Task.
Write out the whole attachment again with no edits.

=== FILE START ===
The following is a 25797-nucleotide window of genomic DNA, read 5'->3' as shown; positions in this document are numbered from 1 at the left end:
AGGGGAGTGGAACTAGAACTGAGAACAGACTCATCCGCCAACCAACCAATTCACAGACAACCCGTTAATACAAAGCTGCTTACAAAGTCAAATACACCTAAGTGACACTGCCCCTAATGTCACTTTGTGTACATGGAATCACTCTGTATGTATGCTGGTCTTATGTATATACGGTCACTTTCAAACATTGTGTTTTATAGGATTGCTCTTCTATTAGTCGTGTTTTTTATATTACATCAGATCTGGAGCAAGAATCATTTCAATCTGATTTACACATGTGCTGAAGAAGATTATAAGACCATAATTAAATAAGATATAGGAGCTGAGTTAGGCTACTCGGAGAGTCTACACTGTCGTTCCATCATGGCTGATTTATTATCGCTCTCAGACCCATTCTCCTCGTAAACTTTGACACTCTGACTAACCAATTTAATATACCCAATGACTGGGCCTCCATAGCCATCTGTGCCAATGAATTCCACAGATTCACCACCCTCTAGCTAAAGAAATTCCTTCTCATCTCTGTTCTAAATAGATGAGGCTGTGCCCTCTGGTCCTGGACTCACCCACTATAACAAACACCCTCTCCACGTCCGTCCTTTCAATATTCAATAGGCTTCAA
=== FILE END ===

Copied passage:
The following is a 25797-nucleotide window of genomic DNA, read 5'->3' as shown; positions in this document are numbered from 1 at the left end:
AGGGGAGTGGAACTAGAACTGAGAACAGACTCATCCGCCAACCAACCAATTCACAGACAACCCGTTAATACAAAGCTGCTTACAAAGTCAAATACACCTAAGTGACACTGCCCCTAATGTCACTTTGTGTACATGGAATCACTCTGTATGTATGCTGGTCTTATGTATATACGGTCACTTTCAAACATTGTGTTTTATAGGATTGCTCTTCTATTAGTCGTGTTTTTTATATTACATCAGATCTGGAGCAAGAATCATTTCAATCTGATTTACACATGTGCTGAAGAAGATTATAAGACCATAATTAAATAAGATATAGGAGCTGAGTTAGGCTACTCGGAGAGTCTACACTGTCGTTCCATCATGGCTGATTTATTATCGCTCTCAGACCCATTCTCCTCGTAAACTTTGACACTCTGACTAACCAATTTAATATACCCAATGACTGGGCCTCCATAGCCATCTGTGCCAATGAATTCCACAGATTCACCACCCTCTAGCTAAAGAAATTCCTTCTCATCTCTGTTCTAAATAGATGAGGCTGTGCCCTCTGGTCCTGGACTCACCCACTATAACAAACACCCTCTCCACGTCCGTCCTTTCAATATTCAATAGGCTTCAA